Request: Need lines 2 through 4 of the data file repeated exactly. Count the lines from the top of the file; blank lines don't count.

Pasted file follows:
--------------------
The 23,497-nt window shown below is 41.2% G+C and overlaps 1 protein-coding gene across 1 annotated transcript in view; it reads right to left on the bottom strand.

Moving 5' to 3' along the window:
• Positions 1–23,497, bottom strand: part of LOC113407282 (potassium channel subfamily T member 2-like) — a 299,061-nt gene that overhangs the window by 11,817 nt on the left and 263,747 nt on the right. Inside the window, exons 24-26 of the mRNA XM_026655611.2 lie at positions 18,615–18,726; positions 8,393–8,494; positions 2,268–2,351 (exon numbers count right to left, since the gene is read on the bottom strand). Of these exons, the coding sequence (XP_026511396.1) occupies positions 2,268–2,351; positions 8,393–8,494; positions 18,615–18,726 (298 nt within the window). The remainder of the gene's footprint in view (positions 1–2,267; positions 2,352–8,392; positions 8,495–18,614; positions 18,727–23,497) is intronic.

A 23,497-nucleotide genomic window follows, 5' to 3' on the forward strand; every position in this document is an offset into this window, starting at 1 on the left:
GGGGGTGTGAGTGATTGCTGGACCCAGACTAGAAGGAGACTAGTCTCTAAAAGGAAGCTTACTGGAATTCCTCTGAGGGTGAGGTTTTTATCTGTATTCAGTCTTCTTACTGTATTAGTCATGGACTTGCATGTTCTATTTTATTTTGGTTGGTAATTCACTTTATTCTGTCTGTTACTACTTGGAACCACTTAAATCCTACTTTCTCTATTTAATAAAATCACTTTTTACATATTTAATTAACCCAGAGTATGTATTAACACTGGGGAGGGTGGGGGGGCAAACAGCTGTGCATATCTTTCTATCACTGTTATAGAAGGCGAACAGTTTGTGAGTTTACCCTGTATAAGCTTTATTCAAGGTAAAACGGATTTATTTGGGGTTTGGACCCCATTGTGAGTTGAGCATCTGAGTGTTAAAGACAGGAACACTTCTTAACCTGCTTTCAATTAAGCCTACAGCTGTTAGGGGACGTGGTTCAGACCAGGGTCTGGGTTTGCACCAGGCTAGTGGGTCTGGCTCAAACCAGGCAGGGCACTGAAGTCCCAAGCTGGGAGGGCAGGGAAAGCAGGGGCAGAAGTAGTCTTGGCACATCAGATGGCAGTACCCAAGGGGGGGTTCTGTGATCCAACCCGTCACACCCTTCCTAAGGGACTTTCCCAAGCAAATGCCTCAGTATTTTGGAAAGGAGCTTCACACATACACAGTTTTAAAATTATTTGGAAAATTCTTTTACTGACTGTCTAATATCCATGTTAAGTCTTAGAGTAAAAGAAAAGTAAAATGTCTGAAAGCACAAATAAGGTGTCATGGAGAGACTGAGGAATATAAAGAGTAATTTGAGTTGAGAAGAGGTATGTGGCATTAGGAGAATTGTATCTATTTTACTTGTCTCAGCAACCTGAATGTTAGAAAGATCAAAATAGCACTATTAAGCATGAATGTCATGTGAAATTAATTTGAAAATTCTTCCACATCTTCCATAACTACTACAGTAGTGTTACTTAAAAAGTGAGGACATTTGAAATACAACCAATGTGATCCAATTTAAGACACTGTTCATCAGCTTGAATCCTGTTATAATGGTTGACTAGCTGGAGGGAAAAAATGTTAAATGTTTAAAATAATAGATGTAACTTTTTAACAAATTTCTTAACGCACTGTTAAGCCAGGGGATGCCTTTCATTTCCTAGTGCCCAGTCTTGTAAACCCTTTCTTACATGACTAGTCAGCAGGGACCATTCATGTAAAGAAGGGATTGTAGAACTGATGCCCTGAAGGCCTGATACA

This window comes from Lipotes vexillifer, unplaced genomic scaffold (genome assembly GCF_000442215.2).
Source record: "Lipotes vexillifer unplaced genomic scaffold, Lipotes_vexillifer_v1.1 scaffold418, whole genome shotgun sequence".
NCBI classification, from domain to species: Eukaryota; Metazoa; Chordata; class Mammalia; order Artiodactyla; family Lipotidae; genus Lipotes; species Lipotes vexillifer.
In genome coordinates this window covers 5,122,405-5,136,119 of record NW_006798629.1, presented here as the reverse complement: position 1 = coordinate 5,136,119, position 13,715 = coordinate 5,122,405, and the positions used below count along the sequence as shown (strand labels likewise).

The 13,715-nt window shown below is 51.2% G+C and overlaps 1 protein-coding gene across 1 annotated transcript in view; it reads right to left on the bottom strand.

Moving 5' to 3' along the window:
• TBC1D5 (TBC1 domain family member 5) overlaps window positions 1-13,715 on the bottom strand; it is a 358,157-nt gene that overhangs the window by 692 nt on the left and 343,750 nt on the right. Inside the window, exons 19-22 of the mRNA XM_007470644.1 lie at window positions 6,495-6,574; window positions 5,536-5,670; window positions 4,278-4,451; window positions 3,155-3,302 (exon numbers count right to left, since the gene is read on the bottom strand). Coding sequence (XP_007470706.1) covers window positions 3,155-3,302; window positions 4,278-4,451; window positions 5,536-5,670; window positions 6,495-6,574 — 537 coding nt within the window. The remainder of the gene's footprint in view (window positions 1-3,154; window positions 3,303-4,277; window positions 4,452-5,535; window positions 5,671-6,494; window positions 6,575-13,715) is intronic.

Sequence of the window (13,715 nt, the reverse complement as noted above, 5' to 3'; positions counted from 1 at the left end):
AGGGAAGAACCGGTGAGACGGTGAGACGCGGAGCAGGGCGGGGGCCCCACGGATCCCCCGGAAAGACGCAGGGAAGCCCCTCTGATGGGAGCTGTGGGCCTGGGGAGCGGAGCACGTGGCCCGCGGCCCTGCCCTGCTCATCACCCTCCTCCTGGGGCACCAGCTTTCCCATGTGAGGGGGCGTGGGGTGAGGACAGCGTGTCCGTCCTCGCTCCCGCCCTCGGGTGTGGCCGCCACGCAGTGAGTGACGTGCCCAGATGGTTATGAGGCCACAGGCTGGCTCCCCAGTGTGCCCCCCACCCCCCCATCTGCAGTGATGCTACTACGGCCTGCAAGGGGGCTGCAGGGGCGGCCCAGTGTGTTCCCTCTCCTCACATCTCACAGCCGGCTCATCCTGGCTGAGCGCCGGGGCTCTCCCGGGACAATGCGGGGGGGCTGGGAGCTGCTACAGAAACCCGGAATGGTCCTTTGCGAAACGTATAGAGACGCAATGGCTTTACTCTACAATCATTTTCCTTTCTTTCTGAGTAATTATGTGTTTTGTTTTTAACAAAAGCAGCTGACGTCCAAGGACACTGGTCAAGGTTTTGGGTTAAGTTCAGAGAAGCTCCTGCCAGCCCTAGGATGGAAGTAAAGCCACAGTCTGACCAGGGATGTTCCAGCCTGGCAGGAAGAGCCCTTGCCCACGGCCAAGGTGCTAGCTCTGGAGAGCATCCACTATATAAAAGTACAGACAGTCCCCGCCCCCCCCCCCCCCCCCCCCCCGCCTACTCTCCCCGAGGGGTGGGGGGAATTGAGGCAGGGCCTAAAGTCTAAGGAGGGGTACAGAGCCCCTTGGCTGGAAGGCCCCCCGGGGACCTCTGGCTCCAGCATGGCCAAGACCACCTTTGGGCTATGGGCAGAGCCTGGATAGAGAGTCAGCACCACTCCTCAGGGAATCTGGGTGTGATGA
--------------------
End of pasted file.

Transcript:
Moving 5' to 3' along the window:
• Positions 1–23,497, bottom strand: part of LOC113407282 (potassium channel subfamily T member 2-like) — a 299,061-nt gene that overhangs the window by 11,817 nt on the left and 263,747 nt on the right. Inside the window, exons 24-26 of the mRNA XM_026655611.2 lie at positions 18,615–18,726; positions 8,393–8,494; positions 2,268–2,351 (exon numbers count right to left, since the gene is read on the bottom strand). Of these exons, the coding sequence (XP_026511396.1) occupies positions 2,268–2,351; positions 8,393–8,494; positions 18,615–18,726 (298 nt within the window). The remainder of the gene's footprint in view (positions 1–2,267; positions 2,352–8,392; positions 8,495–18,614; positions 18,727–23,497) is intronic.

A 23,497-nucleotide genomic window follows, 5' to 3' on the forward strand; every position in this document is an offset into this window, starting at 1 on the left: